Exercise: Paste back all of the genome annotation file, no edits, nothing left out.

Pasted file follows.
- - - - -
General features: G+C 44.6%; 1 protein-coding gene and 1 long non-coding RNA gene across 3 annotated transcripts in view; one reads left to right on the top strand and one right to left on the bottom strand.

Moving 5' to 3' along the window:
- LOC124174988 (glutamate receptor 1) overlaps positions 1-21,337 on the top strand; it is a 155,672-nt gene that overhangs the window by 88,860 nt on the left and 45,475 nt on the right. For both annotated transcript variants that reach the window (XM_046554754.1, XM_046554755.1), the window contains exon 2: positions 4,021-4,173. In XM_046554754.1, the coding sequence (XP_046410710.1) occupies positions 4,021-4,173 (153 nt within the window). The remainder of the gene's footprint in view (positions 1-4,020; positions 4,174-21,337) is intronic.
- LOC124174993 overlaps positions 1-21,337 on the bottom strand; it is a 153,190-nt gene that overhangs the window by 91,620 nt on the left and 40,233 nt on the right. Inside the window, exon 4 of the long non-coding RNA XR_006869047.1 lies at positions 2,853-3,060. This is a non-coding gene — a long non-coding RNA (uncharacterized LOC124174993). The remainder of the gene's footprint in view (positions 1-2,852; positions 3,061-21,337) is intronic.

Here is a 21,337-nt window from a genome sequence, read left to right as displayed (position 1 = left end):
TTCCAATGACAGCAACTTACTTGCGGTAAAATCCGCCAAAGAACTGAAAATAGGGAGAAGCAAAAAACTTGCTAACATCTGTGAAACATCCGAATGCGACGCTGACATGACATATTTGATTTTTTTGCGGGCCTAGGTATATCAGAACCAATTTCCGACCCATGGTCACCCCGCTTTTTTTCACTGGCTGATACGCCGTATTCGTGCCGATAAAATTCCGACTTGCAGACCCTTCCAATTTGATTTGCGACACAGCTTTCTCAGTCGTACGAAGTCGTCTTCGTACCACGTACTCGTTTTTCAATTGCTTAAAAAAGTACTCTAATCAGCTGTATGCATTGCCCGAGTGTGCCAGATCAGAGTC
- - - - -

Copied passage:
General features: G+C 44.6%; 1 protein-coding gene and 1 long non-coding RNA gene across 3 annotated transcripts in view; one reads left to right on the top strand and one right to left on the bottom strand.

Moving 5' to 3' along the window:
- LOC124174988 (glutamate receptor 1) overlaps positions 1-21,337 on the top strand; it is a 155,672-nt gene that overhangs the window by 88,860 nt on the left and 45,475 nt on the right. For both annotated transcript variants that reach the window (XM_046554754.1, XM_046554755.1), the window contains exon 2: positions 4,021-4,173. In XM_046554754.1, the coding sequence (XP_046410710.1) occupies positions 4,021-4,173 (153 nt within the window). The remainder of the gene's footprint in view (positions 1-4,020; positions 4,174-21,337) is intronic.
- LOC124174993 overlaps positions 1-21,337 on the bottom strand; it is a 153,190-nt gene that overhangs the window by 91,620 nt on the left and 40,233 nt on the right. Inside the window, exon 4 of the long non-coding RNA XR_006869047.1 lies at positions 2,853-3,060. This is a non-coding gene — a long non-coding RNA (uncharacterized LOC124174993). The remainder of the gene's footprint in view (positions 1-2,852; positions 3,061-21,337) is intronic.

Here is a 21,337-nt window from a genome sequence, read left to right as displayed (position 1 = left end):
TTCCAATGACAGCAACTTACTTGCGGTAAAATCCGCCAAAGAACTGAAAATAGGGAGAAGCAAAAAACTTGCTAACATCTGTGAAACATCCGAATGCGACGCTGACATGACATATTTGATTTTTTTGCGGGCCTAGGTATATCAGAACCAATTTCCGACCCATGGTCACCCCGCTTTTTTTCACTGGCTGATACGCCGTATTCGTGCCGATAAAATTCCGACTTGCAGACCCTTCCAATTTGATTTGCGACACAGCTTTCTCAGTCGTACGAAGTCGTCTTCGTACCACGTACTCGTTTTTCAATTGCTTAAAAAAGTACTCTAATCAGCTGTATGCATTGCCCGAGTGTGCCAGATCAGAGTC